GDP rose at 33.1 percent annualized rate last quarter, but blowout figure is not what it seems

Last quarter saw a record-high jump in economic growth: The government’s initial GDP calculation came in at 33.1 percent for the quarter on an annualized basis.

While this is a remarkable turnaround from the plunge of 31.4 percent the economy registered in the second quarter, economists say the third-quarter blowout is less than it first appears. “The obvious caveat is that when you drop 30 percent and gain 30 percent, you’re still below where you started,” said Jon Burckett-St. Laurent, senior portfolio manager at Exencial Wealth Advisors.

“It’s easier to get big growth rates when you’re coming off a lower base. That’s what a lot of this is,” said Dan North, senior economist at Euler Hermes North America.

The strong GDP figure also camouflages the K-shaped nature of the recovery that has caused economic sectors such as housing to rebound strongly, while other industries like airlines and restaurants remain moribund.

“The utility of a number like GDP is to get it all in one shot,” said Ross Mayfield, an investment strategy analyst at Baird. But a single number doesn’t reflect the breadth of economic circumstances American households and businesses face today, he said. “Particularly in a recovery like this, it’s really hiding the fact that there’s a bifurcation.”

For President Donald Trump, this isn’t great news. Market observers say the GDP bounce is too little, too late to move the needle with voters. “The advantage given traditionally to President Trump in respect of economic performance has now totally disappeared,” said Ludovic Subran, chief economist at Allianz SE. “Despite some progress on the job front, the lead of Biden compared with Trump has rather increased.”

Staking his claim to a second term on record-low unemployment and steady — albeit slowing — economic growth might have looked like a winning gambit for Trump at the beginning of the year, but the pandemic upended those plans. In a year when the news cycle whipsawed from one crisis to the next, and with less than a week to go before a historically high-stakes election, Wall Street and voters alike are more focused on what comes next, and on the economic threats that still cast a shadow over the recovery.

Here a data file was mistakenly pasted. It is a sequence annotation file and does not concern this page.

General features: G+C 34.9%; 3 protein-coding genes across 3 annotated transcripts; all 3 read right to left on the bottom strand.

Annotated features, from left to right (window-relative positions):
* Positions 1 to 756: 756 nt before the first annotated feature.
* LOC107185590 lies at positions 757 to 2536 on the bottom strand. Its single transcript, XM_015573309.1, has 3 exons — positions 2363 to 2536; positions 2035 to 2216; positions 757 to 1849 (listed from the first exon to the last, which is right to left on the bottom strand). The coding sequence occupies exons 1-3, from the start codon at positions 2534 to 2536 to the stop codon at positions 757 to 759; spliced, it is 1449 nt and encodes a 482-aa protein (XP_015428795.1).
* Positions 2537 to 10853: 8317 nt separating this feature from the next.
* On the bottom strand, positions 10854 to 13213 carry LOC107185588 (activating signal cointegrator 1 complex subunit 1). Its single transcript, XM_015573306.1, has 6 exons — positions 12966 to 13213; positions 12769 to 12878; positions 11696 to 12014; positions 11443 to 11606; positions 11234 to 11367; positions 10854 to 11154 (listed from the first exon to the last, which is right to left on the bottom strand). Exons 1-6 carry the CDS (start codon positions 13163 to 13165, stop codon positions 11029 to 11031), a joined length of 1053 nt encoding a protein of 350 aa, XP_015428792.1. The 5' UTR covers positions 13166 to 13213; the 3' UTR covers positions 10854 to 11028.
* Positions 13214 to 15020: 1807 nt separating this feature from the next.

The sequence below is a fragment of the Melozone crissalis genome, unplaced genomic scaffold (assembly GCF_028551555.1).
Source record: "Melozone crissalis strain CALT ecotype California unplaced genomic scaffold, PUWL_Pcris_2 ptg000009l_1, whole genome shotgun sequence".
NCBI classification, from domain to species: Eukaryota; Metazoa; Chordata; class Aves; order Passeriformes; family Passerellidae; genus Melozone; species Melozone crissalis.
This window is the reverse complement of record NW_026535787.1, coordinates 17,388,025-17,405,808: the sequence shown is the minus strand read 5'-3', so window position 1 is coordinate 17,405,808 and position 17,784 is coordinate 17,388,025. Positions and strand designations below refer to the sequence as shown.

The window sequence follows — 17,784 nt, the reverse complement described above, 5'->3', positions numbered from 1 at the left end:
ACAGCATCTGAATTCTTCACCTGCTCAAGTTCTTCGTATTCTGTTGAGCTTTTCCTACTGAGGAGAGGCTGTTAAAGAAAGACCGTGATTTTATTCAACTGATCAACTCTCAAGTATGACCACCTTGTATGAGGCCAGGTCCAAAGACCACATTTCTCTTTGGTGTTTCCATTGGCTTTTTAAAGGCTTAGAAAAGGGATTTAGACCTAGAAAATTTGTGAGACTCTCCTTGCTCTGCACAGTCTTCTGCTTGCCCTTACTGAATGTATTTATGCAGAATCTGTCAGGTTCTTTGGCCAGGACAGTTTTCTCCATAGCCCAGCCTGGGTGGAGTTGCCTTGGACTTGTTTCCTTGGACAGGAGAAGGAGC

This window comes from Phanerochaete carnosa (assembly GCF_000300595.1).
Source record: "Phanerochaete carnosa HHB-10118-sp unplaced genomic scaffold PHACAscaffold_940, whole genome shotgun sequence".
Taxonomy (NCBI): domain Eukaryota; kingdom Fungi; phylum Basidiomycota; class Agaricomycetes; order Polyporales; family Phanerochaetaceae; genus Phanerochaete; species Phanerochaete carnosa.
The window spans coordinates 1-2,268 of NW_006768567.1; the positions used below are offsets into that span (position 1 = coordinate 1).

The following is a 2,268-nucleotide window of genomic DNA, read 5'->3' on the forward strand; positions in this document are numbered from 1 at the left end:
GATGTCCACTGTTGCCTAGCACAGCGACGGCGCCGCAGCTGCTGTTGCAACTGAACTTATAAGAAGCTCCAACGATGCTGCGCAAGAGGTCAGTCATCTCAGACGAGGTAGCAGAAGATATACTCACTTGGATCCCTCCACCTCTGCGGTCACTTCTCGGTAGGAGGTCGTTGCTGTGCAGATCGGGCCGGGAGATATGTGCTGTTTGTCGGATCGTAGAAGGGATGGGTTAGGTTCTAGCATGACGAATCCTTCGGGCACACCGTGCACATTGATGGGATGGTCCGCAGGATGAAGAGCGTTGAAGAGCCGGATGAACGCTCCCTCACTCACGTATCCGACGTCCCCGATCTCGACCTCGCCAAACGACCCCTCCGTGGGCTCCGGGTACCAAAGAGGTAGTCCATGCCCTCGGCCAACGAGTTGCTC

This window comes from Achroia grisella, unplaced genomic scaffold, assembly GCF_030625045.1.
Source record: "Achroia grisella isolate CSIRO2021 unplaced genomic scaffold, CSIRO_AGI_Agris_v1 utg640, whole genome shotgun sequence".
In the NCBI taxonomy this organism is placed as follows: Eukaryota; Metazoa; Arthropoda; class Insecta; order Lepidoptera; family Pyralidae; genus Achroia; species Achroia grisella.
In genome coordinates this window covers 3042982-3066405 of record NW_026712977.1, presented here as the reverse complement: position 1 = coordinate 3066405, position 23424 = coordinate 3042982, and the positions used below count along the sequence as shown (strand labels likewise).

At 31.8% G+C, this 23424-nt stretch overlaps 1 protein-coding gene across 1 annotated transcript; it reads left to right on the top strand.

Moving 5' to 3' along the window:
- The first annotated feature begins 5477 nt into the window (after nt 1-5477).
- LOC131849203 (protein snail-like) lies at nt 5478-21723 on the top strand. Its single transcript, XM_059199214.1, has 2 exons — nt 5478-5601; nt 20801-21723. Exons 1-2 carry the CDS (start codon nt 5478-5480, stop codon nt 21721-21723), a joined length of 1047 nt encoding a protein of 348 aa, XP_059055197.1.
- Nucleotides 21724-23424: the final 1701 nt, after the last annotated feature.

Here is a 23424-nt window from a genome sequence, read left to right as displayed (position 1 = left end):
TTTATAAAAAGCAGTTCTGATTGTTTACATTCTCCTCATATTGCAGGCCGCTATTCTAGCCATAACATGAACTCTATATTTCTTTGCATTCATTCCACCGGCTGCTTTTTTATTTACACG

Wall Street and voters alike are focused on what comes next, and on the economic threats that still cast a shadow over the recovery.

“We think the markets are more likely to react positively or negatively to elections or virus news and earnings announcements,” said Michael Greenly, senior vice president and senior portfolio manager at UBS Private Wealth Management.

“At this stage, many people have already voted by mail-in ballot or early voting, and high partisanship makes it unlikely that a huge number of people will have a sudden change of heart after a GDP reading that reflects the past, not the future,” Burckett-St. Laurent said.

Investors have more pressing concerns at the moment, Burckett-St. Laurent said. “Markets have tried to ‘look past’ the pandemic, but cases have begun to rise again lately, and we still have no certainty as to the timing of a vaccine,” he said.

“You see the resurgence in Covid-19 cases virtually everywhere,” said Tom Martin, senior portfolio manager at GLOBALT Investments. “These cases are bad. Treatment is better, a vaccine might be closer, but it heightens the huge level of uncertainty that’s out there.”

Even as the virus continues an unchecked sweep across much of the country, Congressional gridlock has pushed the possibility of additional fiscal stimulus — which economists, policymakers and Federal Reserve officials all say is urgently needed — off the table for the near future.

This is bad news for the fourth quarter, North said. The inability of Congress to pass another fiscal stimulus bill chips away at Americans’ spending power at the worst possible time, as landlords and lenders phase out their forbearance programs.

“It is unlikely that a huge number of people will have a sudden change of heart after a GDP reading that reflects the past, not the future.”

North said there are a growing number of signs that critical consumer spending is falling, and on pace to shrink further. “If you look at the last four months of real personal income, it’s gotten smaller every month. It’s slowing down. I think a large part of that is we’re getting a decline in personal income,” he said.

Americans have long since exhausted their $1,200 stimulus payments, employment gains have stagnated and the expanded unemployment benefits that were a lifeline for millions have expired. North said that without a speedy resolution, the country will likely face more economic pain.

“We need to have it soon, because holiday sales are coming up, and retailers live and die by holiday sales,” North said.

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